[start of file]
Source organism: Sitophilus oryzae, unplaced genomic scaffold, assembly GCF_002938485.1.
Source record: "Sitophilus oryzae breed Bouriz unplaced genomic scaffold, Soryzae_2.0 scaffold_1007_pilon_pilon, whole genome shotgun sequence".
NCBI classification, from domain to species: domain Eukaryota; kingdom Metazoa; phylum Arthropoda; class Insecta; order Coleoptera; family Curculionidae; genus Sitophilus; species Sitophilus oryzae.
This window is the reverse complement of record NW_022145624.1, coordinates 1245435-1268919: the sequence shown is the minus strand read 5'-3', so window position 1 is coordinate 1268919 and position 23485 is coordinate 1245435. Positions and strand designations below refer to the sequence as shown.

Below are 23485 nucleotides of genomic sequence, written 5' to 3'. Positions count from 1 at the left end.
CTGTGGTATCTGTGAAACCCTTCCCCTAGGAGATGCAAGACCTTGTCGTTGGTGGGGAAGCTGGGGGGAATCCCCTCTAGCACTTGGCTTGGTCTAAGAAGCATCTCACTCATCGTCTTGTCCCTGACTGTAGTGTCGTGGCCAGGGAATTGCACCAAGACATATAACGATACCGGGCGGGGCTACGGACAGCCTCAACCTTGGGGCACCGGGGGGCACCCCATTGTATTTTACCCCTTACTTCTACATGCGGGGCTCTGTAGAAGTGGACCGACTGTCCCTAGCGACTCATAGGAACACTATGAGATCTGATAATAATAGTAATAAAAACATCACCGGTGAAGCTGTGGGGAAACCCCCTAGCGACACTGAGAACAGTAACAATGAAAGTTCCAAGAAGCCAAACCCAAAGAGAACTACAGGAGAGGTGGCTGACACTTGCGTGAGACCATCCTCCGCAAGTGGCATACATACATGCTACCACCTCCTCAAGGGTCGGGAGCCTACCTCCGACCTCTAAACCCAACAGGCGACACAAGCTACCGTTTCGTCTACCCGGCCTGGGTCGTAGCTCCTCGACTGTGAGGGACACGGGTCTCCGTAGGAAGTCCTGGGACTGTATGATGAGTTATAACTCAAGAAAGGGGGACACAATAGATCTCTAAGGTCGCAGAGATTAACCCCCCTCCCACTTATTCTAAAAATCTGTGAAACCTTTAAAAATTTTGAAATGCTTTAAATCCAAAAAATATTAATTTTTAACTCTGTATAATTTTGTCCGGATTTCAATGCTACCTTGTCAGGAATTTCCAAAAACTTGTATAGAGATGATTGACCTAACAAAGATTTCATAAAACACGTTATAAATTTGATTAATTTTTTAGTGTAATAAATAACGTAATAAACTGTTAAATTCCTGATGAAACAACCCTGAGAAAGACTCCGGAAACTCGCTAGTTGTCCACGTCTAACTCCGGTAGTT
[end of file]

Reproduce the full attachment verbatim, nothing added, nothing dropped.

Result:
Source organism: Sitophilus oryzae, unplaced genomic scaffold, assembly GCF_002938485.1.
Source record: "Sitophilus oryzae breed Bouriz unplaced genomic scaffold, Soryzae_2.0 scaffold_1007_pilon_pilon, whole genome shotgun sequence".
NCBI classification, from domain to species: domain Eukaryota; kingdom Metazoa; phylum Arthropoda; class Insecta; order Coleoptera; family Curculionidae; genus Sitophilus; species Sitophilus oryzae.
This window is the reverse complement of record NW_022145624.1, coordinates 1245435-1268919: the sequence shown is the minus strand read 5'-3', so window position 1 is coordinate 1268919 and position 23485 is coordinate 1245435. Positions and strand designations below refer to the sequence as shown.

Below are 23485 nucleotides of genomic sequence, written 5' to 3'. Positions count from 1 at the left end.
CTGTGGTATCTGTGAAACCCTTCCCCTAGGAGATGCAAGACCTTGTCGTTGGTGGGGAAGCTGGGGGGAATCCCCTCTAGCACTTGGCTTGGTCTAAGAAGCATCTCACTCATCGTCTTGTCCCTGACTGTAGTGTCGTGGCCAGGGAATTGCACCAAGACATATAACGATACCGGGCGGGGCTACGGACAGCCTCAACCTTGGGGCACCGGGGGGCACCCCATTGTATTTTACCCCTTACTTCTACATGCGGGGCTCTGTAGAAGTGGACCGACTGTCCCTAGCGACTCATAGGAACACTATGAGATCTGATAATAATAGTAATAAAAACATCACCGGTGAAGCTGTGGGGAAACCCCCTAGCGACACTGAGAACAGTAACAATGAAAGTTCCAAGAAGCCAAACCCAAAGAGAACTACAGGAGAGGTGGCTGACACTTGCGTGAGACCATCCTCCGCAAGTGGCATACATACATGCTACCACCTCCTCAAGGGTCGGGAGCCTACCTCCGACCTCTAAACCCAACAGGCGACACAAGCTACCGTTTCGTCTACCCGGCCTGGGTCGTAGCTCCTCGACTGTGAGGGACACGGGTCTCCGTAGGAAGTCCTGGGACTGTATGATGAGTTATAACTCAAGAAAGGGGGACACAATAGATCTCTAAGGTCGCAGAGATTAACCCCCCTCCCACTTATTCTAAAAATCTGTGAAACCTTTAAAAATTTTGAAATGCTTTAAATCCAAAAAATATTAATTTTTAACTCTGTATAATTTTGTCCGGATTTCAATGCTACCTTGTCAGGAATTTCCAAAAACTTGTATAGAGATGATTGACCTAACAAAGATTTCATAAAACACGTTATAAATTTGATTAATTTTTTAGTGTAATAAATAACGTAATAAACTGTTAAATTCCTGATGAAACAACCCTGAGAAAGACTCCGGAAACTCGCTAGTTGTCCACGTCTAACTCCGGTAGTT